Hot take: D&D 5e gets Charisma dead wrong. 5e only acknowledges a tiny slice of the greater whole: Charisma isn’t about being likable, it’s about being compelling. It’s about being a metaphysical Mack truck on a highway full of smart cars.
Charisma in D&D is regularly sidelined. It’s often thought of as attractiveness, and physical appearance is easy to ignore or forget in a game played in our imaginations. Charisma does carry further mechanical weight in 5e, indicating that a PC is likable or good with people, but it remains a frequent dump stat. You can’t have awesome attribute scores across the board, and in a game of grand magic and deadly combat being likable just doesn’t seem as important as being tough.
I think this understanding of Charisma is all based on a misinterpretation. It’s a misinterpretation that 5e almost seems to have embraced as a system. But while most of D&D 5e’s mechanical systems aren’t set up to correct that mistake, a few hint at what I think Charisma really represents.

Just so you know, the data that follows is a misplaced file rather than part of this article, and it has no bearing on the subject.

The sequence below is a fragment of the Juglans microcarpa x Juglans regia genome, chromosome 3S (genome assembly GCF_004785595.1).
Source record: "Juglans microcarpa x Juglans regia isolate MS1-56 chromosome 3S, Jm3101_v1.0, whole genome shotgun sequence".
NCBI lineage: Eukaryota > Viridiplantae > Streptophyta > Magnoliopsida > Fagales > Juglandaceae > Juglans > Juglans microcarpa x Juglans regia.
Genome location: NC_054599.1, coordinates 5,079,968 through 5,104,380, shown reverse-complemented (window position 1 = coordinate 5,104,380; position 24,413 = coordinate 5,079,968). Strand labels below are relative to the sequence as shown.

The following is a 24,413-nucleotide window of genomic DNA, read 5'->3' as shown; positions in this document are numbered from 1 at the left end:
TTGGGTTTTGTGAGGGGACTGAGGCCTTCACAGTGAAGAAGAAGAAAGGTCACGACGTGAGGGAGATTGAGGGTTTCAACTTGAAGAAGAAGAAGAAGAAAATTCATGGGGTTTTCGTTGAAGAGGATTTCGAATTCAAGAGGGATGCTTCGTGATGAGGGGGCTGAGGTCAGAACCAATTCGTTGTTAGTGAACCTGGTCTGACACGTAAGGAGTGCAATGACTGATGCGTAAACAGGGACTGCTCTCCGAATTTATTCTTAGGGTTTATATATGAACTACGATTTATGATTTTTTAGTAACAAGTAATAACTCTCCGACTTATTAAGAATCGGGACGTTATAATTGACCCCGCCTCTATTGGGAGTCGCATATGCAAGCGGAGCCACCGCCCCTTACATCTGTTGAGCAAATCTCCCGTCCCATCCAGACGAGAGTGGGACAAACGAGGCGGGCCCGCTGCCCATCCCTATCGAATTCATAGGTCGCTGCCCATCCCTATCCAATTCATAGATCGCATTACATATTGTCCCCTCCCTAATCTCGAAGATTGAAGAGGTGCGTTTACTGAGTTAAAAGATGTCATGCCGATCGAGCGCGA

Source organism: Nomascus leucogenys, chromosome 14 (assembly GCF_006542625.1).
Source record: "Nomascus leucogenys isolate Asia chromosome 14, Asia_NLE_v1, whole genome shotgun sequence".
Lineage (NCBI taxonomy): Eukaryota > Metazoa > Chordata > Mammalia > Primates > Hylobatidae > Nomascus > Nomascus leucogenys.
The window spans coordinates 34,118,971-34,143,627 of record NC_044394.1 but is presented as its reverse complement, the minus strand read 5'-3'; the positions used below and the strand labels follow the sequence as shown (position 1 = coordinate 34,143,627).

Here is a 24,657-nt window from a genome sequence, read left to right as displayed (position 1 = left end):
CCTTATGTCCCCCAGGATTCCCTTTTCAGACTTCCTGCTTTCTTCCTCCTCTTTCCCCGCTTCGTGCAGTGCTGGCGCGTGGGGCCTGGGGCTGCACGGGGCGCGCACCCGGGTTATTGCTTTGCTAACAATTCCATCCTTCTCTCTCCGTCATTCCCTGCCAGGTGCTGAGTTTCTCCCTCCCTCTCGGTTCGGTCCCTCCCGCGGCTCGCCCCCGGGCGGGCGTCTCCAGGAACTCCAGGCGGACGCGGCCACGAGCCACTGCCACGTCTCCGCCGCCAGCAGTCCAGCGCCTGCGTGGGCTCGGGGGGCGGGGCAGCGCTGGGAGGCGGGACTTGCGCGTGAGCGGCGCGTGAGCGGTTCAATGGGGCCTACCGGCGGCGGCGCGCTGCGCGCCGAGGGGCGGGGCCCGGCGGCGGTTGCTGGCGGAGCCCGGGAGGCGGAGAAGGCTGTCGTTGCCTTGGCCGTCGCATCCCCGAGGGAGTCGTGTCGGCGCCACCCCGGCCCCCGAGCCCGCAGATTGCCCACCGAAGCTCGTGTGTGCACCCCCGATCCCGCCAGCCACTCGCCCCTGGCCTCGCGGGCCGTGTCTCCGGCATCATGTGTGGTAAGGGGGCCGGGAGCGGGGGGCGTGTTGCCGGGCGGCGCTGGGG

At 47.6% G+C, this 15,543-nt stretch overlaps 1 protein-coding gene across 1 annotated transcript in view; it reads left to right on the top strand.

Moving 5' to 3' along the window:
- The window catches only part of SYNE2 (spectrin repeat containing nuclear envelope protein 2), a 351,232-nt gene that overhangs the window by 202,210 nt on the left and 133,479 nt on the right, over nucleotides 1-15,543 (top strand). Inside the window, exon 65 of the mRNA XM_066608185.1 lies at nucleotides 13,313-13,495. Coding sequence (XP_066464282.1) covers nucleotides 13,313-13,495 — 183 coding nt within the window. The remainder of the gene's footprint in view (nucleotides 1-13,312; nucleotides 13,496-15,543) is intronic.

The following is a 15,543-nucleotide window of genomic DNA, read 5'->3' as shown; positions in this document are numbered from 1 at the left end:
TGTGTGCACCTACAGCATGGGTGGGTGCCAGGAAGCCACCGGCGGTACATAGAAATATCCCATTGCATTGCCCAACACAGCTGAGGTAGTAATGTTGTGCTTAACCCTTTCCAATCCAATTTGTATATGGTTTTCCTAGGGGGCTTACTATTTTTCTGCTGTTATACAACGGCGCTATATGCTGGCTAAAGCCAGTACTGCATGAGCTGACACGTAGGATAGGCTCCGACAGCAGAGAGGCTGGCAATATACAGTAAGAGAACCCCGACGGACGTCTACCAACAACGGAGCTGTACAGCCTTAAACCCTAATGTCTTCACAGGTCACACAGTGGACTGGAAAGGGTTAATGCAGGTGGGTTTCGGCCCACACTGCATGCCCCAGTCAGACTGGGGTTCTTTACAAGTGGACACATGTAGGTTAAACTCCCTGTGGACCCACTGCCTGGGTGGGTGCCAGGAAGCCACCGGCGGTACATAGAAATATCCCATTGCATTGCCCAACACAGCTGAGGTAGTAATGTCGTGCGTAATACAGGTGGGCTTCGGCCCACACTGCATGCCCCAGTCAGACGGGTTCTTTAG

Here’s what 5e’s PHB has to say on page 178, “Charisma measures your ability to interact effectively with others. It includes such factors as confidence and eloquence, and it can represent a charming or commanding personality.”
Attractiveness, social skill, confidence and eloquence, charm… sure. I think that’s too limited. I think Charisma represents all of that, and more.
My personal interpretation is distilled from the definitions of charisma and its synonyms, and from perusing too many old RPG rulebooks and spending too long thinking about the implications of their systems. Charisma is synonymous with force of personality, strength of character, and personal magnetism. In old RPGs we see it—or an analogue—used as a measure of a being’s will and their ability to directly connect to or alter reality (like POW in old Call of Cthulhu). It’s tied to luck, to the universe’s favor, and to magical potency. Mechanically, every so often, D&D 5e uses Charisma in the same way: Charisma saves are required to avoid being banished from existence or bound to another’s will (as in the spells Banish and Planar Binding).